Despair city: Mold house family moves in
While Charlottesvillians scrambled to send aid to those left homeless by Hurricane Katrina, Ros Casey focused on a devastated family closer to home: Larry Butler and Judit Szaloki, unfortunate new home owners of the notorious "mold house."
Since purchasing the residence at 2207 Wayne Avenue in February, the couple and their four children have been on a downward spiral, owning a mold-infested and uninhabitable home while facing eviction from a house they could no longer afford to rent.
Good Samaritans stepped in when they learned of the Butlers' plight in the Hook's March 31 cover story. The house was cleaned– but ridding it of toxic mold and rotted wood meant taking it down to the framing and obliterating the bathroom and kitchen.
Contractor Bob Fenwick "adopted" the family and has been working to repair their gutted home so they could move in, which they did around September 10. Without a working kitchen and air conditioning, Szaloki describes their present version of the American dream as "like camping."
"We had to move because we couldn't afford the rent," she says. "It was not the right thing to do to stay there."
In August, Butler and Szaloki sent their children to live with other families in the school district of their new house while the couple planned to move into Butler's business, Uncle Larry's Toy Store, in an effort to stave off bankruptcy and keep that business going until the busy Christmas season.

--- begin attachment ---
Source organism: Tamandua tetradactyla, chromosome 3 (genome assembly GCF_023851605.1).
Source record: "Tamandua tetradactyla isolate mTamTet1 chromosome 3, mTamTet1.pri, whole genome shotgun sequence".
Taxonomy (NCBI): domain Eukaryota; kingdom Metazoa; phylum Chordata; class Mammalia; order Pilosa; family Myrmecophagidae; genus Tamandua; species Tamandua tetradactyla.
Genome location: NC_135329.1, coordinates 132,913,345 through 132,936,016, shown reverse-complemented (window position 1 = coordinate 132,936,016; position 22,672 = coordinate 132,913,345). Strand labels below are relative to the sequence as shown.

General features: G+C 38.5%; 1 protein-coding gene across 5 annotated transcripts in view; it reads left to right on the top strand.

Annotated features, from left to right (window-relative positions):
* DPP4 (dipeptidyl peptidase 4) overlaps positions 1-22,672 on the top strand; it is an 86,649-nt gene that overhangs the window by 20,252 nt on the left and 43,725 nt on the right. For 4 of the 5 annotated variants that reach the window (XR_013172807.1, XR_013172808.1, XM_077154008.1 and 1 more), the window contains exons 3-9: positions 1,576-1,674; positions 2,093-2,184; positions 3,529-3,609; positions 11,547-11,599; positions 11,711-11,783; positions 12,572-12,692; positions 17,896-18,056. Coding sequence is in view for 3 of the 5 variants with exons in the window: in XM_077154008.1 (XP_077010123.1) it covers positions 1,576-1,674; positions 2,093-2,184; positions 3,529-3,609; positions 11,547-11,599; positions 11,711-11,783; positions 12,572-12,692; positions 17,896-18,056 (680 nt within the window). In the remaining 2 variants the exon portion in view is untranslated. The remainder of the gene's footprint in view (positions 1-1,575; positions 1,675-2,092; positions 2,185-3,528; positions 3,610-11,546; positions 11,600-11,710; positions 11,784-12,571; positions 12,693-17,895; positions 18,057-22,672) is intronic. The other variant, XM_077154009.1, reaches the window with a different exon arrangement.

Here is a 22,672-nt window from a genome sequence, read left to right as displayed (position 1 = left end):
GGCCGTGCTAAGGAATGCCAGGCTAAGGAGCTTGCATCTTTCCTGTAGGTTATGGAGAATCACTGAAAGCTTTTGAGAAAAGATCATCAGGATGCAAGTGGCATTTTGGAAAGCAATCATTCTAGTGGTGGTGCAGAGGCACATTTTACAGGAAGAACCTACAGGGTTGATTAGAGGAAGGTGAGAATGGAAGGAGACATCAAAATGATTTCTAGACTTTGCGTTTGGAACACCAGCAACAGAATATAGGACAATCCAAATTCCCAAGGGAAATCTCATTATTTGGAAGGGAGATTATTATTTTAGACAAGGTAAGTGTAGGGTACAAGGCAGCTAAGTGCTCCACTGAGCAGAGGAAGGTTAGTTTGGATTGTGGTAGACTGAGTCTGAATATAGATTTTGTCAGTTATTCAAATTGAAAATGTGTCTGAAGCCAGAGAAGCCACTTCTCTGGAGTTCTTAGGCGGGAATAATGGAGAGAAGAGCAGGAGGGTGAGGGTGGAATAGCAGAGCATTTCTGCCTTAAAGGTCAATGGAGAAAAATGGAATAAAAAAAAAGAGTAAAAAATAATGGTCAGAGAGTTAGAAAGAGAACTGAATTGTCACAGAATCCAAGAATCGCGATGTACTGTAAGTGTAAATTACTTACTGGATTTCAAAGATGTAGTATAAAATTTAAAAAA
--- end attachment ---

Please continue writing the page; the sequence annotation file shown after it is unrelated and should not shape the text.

Rosamond Casey, whose children used to be cared for by Szaloki, was appalled by their situation. She placed an ad in the Hook and posted flyers around town asking for volunteers for that final push to get the family into their house.
Over the Labor Day weekend, "I just dragooned a bunch of people," says Casey. "Friends and I spent two days sheet-rocking the basement."
"Rosamond Casey has given us a shot of energy," says Fenwick, who documented the whole moldy story on his website, HomeWorkwithBobFenwick.com. "The Butlers went through a bad time, and they're being hounded by everyone. They flat-lined and had to farm out their kids."
Casey has rounded up contributions of floor tiles and appliances for the kitchen, and she wants to get the basement finished so Szaloki can re-start her in-home daycare business. (When word of the mold house got around, many parents removed their children from her care.)
"She's so good at what she does and so talented," says Casey. "I want to set up a place where she can make a living."
Yet the agony continues. Szaloki's Jeep was repossessed September 8, and the family's phone was turned off. She says Larry's truck is next.
And every time they turn around, something else in the house breaks. "I think we can turn it into a livable home, but we're totally broke," sighs Szaloki.
Says weary former Marine Larry Butler, "This has been a nightmare. I just want it to end."
Bob Fenwick spent his Labor Day laboring, putting up sheetrock in the "mold house." The house will be ready for the Butlers to move in as soon as it has a working bathroom.
PHOTO BY GEORGE KAMIDE
Since buying a mold-infested house on Wayne Avenue, Larry Butler and Judit Szaloki have seen their family life devastated.
FILE PHOTO BY JEN FARIELLO